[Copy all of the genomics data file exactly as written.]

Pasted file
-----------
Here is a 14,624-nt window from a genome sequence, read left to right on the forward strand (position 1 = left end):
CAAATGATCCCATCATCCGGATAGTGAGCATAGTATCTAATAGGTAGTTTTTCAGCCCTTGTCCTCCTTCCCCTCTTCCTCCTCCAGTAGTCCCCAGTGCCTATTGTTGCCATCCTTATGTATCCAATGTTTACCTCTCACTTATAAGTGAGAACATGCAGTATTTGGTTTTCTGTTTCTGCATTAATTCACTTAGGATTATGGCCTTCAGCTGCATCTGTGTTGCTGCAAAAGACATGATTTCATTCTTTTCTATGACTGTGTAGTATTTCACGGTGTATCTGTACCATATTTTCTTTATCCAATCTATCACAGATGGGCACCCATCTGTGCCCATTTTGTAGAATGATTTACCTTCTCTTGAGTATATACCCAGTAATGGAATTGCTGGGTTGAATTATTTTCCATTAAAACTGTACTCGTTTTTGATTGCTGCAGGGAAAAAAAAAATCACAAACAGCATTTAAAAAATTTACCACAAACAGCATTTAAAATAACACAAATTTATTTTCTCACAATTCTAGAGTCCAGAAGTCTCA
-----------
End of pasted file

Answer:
Here is a 14,624-nt window from a genome sequence, read left to right on the forward strand (position 1 = left end):
CAAATGATCCCATCATCCGGATAGTGAGCATAGTATCTAATAGGTAGTTTTTCAGCCCTTGTCCTCCTTCCCCTCTTCCTCCTCCAGTAGTCCCCAGTGCCTATTGTTGCCATCCTTATGTATCCAATGTTTACCTCTCACTTATAAGTGAGAACATGCAGTATTTGGTTTTCTGTTTCTGCATTAATTCACTTAGGATTATGGCCTTCAGCTGCATCTGTGTTGCTGCAAAAGACATGATTTCATTCTTTTCTATGACTGTGTAGTATTTCACGGTGTATCTGTACCATATTTTCTTTATCCAATCTATCACAGATGGGCACCCATCTGTGCCCATTTTGTAGAATGATTTACCTTCTCTTGAGTATATACCCAGTAATGGAATTGCTGGGTTGAATTATTTTCCATTAAAACTGTACTCGTTTTTGATTGCTGCAGGGAAAAAAAAAATCACAAACAGCATTTAAAAAATTTACCACAAACAGCATTTAAAATAACACAAATTTATTTTCTCACAATTCTAGAGTCCAGAAGTCTCA